Jump to content
Free downloads from TNA ×
The Great War (1914-1918) Forum

Remembered Today:

1/Somerset Light Infantry


horatio2

Recommended Posts

The grandfather of a friend was killed on 1/7/1916 and is buried in Serre No. 2 Cemetery: H.A. DERRICK, 5601, 1/SLI.

Apparently he had been earlier awarded the Military Medal but the family have no details of this award. Can any SLI or medal specialist help to identify the action for which this MM was given and London Gazette details (no luck there so far)? The medal itself is believed to be in the hands of a private collector.

Apparently DERRICK was a called-up reservist and Boer War veteran and had been in France since January 1915. He originally enlisted at Bridgend.

Thanks - in anticipation.

Link to comment
Share on other sites

The grandfather of a friend was killed on 1/7/1916 and is buried in Serre No. 2 Cemetery: H.A. DERRICK, 5601, 1/SLI.

Apparently he had been earlier awarded the Military Medal but the family have no details of this award. Can any SLI or medal specialist help to identify the action for which this MM was given and London Gazette details (no luck there so far)? The medal itself is believed to be in the hands of a private collector.

Apparently DERRICK was a called-up reservist and Boer War veteran and had been in France since January 1915. He originally enlisted at Bridgend.

Thanks - in anticipation.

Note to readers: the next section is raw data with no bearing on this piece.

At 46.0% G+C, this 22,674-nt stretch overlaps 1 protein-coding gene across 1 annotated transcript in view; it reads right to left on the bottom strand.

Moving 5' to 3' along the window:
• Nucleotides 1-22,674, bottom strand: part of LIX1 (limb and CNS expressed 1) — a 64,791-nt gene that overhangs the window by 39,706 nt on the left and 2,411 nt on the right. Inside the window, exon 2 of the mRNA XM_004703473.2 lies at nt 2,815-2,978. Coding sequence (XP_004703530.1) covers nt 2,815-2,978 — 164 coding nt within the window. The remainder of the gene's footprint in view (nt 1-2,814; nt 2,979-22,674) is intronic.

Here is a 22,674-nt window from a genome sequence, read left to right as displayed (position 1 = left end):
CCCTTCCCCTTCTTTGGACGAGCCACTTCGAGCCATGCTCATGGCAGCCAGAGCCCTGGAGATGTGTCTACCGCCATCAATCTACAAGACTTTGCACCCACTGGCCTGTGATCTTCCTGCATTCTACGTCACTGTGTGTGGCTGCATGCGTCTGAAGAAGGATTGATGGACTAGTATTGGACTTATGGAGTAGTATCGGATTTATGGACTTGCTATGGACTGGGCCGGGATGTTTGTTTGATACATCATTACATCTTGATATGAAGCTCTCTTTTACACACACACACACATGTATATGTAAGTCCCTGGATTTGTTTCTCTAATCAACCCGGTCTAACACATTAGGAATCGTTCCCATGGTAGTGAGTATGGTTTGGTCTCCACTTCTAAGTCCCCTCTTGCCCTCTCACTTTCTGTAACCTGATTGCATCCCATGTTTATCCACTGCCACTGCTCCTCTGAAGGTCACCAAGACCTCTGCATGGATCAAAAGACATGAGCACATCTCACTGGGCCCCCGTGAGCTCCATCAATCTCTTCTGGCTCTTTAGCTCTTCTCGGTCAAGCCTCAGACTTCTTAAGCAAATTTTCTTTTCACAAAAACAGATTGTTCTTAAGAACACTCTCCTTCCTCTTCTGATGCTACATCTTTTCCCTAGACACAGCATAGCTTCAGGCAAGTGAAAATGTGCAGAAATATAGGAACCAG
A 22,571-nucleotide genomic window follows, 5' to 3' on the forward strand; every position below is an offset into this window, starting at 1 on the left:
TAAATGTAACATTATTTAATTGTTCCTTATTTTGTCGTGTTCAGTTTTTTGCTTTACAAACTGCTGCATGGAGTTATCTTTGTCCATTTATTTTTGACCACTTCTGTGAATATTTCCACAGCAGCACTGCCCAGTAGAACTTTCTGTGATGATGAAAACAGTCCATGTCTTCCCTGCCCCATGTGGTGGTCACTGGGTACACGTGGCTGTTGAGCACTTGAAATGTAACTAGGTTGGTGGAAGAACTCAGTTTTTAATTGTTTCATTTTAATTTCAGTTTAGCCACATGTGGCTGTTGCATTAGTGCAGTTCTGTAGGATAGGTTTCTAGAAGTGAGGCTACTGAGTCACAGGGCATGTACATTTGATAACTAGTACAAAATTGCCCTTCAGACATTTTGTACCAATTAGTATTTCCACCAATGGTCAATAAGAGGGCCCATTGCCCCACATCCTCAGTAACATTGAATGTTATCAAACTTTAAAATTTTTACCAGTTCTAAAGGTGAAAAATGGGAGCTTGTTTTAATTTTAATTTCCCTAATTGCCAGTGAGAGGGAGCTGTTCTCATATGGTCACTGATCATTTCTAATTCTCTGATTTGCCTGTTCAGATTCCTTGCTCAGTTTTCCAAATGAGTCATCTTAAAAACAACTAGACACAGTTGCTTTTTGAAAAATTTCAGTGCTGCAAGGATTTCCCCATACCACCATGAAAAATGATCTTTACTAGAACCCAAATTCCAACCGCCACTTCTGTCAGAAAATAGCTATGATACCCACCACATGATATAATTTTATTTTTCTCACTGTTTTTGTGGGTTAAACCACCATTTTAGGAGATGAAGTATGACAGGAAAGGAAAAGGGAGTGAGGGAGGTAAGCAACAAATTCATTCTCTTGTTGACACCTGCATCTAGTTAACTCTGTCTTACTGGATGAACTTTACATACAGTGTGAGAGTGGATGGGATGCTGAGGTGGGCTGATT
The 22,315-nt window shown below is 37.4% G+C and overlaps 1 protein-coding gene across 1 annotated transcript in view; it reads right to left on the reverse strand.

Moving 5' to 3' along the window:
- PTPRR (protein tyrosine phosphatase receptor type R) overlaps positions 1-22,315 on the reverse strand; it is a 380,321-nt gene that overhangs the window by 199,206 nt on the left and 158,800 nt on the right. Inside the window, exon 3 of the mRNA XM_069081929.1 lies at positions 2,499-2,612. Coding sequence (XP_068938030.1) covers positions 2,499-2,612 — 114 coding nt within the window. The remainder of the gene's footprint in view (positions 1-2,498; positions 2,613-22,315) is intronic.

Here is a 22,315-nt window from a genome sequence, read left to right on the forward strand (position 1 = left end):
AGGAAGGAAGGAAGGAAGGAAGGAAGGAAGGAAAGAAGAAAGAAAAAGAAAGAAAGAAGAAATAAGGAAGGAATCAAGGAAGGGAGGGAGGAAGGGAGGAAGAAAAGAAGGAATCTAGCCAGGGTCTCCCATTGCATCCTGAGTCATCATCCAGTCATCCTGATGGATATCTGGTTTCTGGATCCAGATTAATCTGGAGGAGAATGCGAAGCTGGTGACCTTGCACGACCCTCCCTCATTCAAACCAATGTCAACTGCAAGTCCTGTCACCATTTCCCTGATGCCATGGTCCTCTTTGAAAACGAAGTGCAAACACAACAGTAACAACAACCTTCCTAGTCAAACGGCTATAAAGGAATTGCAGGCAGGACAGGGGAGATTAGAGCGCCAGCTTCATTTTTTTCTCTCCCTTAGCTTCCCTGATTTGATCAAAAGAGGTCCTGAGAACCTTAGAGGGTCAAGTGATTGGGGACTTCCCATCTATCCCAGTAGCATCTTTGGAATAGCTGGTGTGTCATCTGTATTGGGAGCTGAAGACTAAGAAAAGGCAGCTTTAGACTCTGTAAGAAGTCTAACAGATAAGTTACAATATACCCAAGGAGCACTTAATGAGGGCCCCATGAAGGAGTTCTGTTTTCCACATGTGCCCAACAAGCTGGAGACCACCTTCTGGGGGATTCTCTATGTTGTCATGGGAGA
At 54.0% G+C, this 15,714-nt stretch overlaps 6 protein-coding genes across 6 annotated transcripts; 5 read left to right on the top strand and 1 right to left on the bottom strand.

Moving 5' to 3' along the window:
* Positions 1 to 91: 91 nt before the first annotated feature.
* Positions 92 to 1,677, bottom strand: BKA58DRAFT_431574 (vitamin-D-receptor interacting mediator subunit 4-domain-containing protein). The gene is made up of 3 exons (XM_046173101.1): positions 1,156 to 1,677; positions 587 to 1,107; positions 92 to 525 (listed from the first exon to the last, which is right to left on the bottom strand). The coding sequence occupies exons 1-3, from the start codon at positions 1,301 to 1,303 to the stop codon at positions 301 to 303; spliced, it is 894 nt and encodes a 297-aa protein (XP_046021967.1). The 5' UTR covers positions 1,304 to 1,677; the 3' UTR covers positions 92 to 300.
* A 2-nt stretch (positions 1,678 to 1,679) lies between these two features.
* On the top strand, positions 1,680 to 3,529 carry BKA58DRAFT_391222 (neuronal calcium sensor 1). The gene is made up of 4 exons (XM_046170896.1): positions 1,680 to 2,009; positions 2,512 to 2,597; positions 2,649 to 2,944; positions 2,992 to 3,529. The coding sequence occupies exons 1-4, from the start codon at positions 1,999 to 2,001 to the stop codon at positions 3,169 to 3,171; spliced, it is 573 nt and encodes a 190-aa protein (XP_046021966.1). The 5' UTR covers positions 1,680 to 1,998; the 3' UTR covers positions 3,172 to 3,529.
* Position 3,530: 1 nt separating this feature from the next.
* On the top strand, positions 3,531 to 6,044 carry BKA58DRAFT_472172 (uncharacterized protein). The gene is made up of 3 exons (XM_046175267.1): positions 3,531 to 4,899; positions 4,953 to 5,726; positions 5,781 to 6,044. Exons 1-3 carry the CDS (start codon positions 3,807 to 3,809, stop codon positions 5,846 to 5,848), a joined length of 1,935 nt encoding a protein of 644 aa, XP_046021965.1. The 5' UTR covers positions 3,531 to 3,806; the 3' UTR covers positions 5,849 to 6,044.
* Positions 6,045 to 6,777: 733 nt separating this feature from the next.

Hi Horatio

Had a look at the Medal Roll - Award was gazetted on 28th July 1917, but no citation given- as was mostly the case at that period.

I have some extensive records of the Somersets but cannot find any more details of the award.

From his Regimental Number it appears he wqould have enlisted about 1899. I have note he was made a lance corporal in 1903 but other than that there is no other information before the War. If he served the normal 12 years he would probably have tranferred to the Reserve about 1911 and be recalled on Mobilisation.

The 1st battalion Casualty Book shows him arriving in France on 19th January 1915 and joining the unit which at that time was in the Ploegsteert Wood area, on 11th February

.

Link to comment
Share on other sites

Hi Horatio

Had a look at the Medal Roll - Award was gazetted on 28th July 1917, but no citation given- as was mostly the case at that period.

I have some extensive records of the Somersets but cannot find any more details of the award.

From his Regimental Number it appears he wqould have enlisted about 1899. I have note he was made a lance corporal in 1903 but other than that there is no other information before the War. If he served the normal 12 years he would probably have tranferred to the Reserve about 1911 and be recalled on Mobilisation.

The 1st Battalion Casualty Book shows him arriving in France on 19th January 1915 and joining the unit, which at that time was in the Ploegsteert Wood area, on 11th February 1915.

He was originally shown as missing on 1st July 1916 but later a burial report was received from G.O.C.

Hope this is some help to you. If you want any more information on the Somersets please let me know and I will try to help

Brian

.

Link to comment
Share on other sites

Brian, Very many thanks for all that. I think the LG problem was caused by the award coming more than a year after the man's death. I note that the Gazette header for his award states: "HM the K has been graciously pleased......award of MM.....to Men since deceased, who has been killed in action......subsequent to the date of the award of the MM to them by the C-in-C in the Field." So presumably Derrick's MM was for bravery in the Field after his arrival in France but not for 1 Jul 1916 - in fact ANY of the 1/SLI actions over a 16 month period.